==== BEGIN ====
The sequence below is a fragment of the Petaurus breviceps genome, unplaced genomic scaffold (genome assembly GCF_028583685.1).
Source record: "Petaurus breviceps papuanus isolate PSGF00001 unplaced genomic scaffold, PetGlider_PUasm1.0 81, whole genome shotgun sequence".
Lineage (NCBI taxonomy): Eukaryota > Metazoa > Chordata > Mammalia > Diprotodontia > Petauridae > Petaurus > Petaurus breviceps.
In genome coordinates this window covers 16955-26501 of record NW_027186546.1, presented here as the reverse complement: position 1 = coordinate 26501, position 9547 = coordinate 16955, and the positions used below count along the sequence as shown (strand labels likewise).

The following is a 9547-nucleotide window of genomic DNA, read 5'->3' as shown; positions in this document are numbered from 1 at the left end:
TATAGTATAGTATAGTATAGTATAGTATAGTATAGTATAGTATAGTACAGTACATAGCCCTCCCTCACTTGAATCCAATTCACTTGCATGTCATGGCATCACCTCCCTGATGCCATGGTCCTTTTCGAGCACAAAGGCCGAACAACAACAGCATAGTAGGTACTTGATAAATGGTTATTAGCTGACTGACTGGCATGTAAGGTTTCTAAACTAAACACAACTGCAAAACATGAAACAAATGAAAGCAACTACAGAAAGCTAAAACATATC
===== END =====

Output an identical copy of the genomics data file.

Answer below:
The sequence below is a fragment of the Petaurus breviceps genome, unplaced genomic scaffold (genome assembly GCF_028583685.1).
Source record: "Petaurus breviceps papuanus isolate PSGF00001 unplaced genomic scaffold, PetGlider_PUasm1.0 81, whole genome shotgun sequence".
Lineage (NCBI taxonomy): Eukaryota > Metazoa > Chordata > Mammalia > Diprotodontia > Petauridae > Petaurus > Petaurus breviceps.
In genome coordinates this window covers 16955-26501 of record NW_027186546.1, presented here as the reverse complement: position 1 = coordinate 26501, position 9547 = coordinate 16955, and the positions used below count along the sequence as shown (strand labels likewise).

The following is a 9547-nucleotide window of genomic DNA, read 5'->3' as shown; positions in this document are numbered from 1 at the left end:
TATAGTATAGTATAGTATAGTATAGTATAGTATAGTATAGTATAGTACAGTACATAGCCCTCCCTCACTTGAATCCAATTCACTTGCATGTCATGGCATCACCTCCCTGATGCCATGGTCCTTTTCGAGCACAAAGGCCGAACAACAACAGCATAGTAGGTACTTGATAAATGGTTATTAGCTGACTGACTGGCATGTAAGGTTTCTAAACTAAACACAACTGCAAAACATGAAACAAATGAAAGCAACTACAGAAAGCTAAAACATATC